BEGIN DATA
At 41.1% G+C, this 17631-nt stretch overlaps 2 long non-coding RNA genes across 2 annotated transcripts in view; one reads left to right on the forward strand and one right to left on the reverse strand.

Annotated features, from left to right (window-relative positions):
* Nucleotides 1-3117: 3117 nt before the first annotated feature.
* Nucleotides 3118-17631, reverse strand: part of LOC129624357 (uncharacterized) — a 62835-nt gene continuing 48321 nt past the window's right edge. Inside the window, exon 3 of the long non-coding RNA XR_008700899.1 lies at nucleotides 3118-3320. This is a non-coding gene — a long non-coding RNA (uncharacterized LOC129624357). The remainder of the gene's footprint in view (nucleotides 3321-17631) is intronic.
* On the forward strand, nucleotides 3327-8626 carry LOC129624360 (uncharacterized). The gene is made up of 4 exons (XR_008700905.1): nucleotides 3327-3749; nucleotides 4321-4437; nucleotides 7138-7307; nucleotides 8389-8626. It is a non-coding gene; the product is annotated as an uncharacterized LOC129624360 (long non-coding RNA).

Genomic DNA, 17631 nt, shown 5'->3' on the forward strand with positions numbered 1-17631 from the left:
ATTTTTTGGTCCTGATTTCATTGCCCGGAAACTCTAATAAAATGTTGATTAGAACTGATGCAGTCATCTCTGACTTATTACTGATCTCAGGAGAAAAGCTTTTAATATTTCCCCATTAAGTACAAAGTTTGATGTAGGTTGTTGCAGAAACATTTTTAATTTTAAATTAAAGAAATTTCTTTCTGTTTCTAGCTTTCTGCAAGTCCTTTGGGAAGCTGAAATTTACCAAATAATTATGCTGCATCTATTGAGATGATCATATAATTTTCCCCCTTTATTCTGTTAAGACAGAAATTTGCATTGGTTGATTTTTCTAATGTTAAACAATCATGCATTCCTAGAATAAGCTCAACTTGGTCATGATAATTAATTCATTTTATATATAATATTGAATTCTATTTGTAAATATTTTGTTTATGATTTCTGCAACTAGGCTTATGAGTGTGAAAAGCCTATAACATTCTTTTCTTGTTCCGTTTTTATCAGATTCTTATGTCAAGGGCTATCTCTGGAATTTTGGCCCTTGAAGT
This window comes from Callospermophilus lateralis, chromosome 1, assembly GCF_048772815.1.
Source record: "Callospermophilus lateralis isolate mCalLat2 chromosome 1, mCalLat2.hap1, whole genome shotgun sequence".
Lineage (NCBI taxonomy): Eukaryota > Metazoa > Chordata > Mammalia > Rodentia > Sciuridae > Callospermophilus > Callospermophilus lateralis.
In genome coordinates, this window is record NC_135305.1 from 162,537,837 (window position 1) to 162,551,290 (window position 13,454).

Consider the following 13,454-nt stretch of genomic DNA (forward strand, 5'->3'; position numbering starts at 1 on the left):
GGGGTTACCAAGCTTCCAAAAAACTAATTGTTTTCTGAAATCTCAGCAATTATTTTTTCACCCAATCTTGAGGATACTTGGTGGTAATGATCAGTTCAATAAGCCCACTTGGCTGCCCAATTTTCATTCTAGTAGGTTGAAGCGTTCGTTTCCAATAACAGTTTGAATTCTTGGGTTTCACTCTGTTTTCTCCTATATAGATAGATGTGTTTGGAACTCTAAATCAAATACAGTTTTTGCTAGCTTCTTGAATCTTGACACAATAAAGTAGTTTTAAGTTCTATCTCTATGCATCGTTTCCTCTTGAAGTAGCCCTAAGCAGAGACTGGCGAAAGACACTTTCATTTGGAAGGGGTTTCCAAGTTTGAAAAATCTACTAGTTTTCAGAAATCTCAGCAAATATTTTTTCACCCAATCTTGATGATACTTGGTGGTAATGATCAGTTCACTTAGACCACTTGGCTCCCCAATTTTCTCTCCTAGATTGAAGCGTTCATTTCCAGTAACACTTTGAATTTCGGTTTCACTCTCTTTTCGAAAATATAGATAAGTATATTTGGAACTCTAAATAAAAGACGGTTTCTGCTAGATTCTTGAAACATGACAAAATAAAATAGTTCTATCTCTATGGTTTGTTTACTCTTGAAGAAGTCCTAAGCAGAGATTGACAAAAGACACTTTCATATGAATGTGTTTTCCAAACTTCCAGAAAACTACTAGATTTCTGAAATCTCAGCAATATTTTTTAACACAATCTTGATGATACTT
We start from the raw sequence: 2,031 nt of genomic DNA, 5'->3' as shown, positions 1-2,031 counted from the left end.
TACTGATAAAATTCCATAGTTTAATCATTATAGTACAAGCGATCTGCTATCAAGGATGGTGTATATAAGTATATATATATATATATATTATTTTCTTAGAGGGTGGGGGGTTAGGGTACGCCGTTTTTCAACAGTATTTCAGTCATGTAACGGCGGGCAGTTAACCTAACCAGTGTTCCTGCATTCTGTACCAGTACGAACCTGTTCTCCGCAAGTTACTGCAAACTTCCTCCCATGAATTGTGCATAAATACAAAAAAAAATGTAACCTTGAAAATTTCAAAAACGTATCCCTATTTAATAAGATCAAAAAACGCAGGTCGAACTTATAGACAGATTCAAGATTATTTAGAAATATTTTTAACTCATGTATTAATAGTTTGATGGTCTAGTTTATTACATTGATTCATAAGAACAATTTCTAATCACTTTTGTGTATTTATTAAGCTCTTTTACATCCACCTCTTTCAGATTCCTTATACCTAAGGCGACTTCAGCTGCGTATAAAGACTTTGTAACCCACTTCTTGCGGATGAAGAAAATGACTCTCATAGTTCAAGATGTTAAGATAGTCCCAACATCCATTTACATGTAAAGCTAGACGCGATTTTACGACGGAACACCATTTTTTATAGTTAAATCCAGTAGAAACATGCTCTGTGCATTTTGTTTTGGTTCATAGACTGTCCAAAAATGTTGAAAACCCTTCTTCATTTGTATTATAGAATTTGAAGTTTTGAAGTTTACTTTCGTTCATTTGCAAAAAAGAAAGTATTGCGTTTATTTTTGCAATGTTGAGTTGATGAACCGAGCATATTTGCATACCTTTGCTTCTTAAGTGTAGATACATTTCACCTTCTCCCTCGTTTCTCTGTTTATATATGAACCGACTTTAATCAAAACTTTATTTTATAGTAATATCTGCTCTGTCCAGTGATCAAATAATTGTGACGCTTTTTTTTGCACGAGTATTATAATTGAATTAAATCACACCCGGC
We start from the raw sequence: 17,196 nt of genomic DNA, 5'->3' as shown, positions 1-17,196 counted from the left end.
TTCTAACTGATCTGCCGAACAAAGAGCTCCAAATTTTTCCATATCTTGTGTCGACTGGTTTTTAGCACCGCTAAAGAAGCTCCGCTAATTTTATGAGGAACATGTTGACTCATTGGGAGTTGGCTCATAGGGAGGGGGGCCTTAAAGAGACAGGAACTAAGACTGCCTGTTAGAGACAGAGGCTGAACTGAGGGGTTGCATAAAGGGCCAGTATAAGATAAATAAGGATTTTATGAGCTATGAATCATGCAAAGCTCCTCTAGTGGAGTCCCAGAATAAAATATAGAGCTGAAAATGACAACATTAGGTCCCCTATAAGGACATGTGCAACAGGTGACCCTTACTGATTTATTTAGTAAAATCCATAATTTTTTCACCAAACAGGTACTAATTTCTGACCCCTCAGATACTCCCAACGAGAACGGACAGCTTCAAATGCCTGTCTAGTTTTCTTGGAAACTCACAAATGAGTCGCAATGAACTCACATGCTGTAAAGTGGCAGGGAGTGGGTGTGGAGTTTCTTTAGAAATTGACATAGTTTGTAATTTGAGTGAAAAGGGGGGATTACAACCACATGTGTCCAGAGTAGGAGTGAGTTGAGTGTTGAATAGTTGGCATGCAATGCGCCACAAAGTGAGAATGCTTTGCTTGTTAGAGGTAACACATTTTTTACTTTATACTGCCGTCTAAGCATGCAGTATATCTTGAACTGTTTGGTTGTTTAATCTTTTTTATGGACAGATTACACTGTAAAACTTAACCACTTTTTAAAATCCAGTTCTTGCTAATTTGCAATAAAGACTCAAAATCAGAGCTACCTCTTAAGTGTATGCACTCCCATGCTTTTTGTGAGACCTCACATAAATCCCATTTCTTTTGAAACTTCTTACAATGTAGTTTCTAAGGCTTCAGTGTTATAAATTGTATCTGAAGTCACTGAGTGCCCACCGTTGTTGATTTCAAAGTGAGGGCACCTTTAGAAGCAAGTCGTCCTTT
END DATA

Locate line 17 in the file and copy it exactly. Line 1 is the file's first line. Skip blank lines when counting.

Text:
TTCTAACTGATCTGCCGAACAAAGAGCTCCAAATTTTTCCATATCTTGTGTCGACTGGTTTTTAGCACCGCTAAAGAAGCTCCGCTAATTTTATGAGGAACATGTTGACTCATTGGGAGTTGGCTCATAGGGAGGGGGGCCTTAAAGAGACAGGAACTAAGACTGCCTGTTAGAGACAGAGGCTGAACTGAGGGGTTGCATAAAGGGCCAGTATAAGATAAATAAGGATTTTATGAGCTATGAATCATGCAAAGCTCCTCTAGTGGAGTCCCAGAATAAAATATAGAGCTGAAAATGACAACATTAGGTCCCCTATAAGGACATGTGCAACAGGTGACCCTTACTGATTTATTTAGTAAAATCCATAATTTTTTCACCAAACAGGTACTAATTTCTGACCCCTCAGATACTCCCAACGAGAACGGACAGCTTCAAATGCCTGTCTAGTTTTCTTGGAAACTCACAAATGAGTCGCAATGAACTCACATGCTGTAAAGTGGCAGGGAGTGGGTGTGGAGTTTCTTTAGAAATTGACATAGTTTGTAATTTGAGTGAAAAGGGGGGATTACAACCACATGTGTCCAGAGTAGGAGTGAGTTGAGTGTTGAATAGTTGGCATGCAATGCGCCACAAAGTGAGAATGCTTTGCTTGTTAGAGGTAACACATTTTTTACTTTATACTGCCGTCTAAGCATGCAGTATATCTTGAACTGTTTGGTTGTTTAATCTTTTTTATGGACAGATTACACTGTAAAACTTAACCACTTTTTAAAATCCAGTTCTTGCTAATTTGCAATAAAGACTCAAAATCAGAGCTACCTCTTAAGTGTATGCACTCCCATGCTTTTTGTGAGACCTCACATAAATCCCATTTCTTTTGAAACTTCTTACAATGTAGTTTCTAAGGCTTCAGTGTTATAAATTGTATCTGAAGTCACTGAGTGCCCACCGTTGTTGATTTCAAAGTGAGGGCACCTTTAGAAGCAAGTCGTCCTTT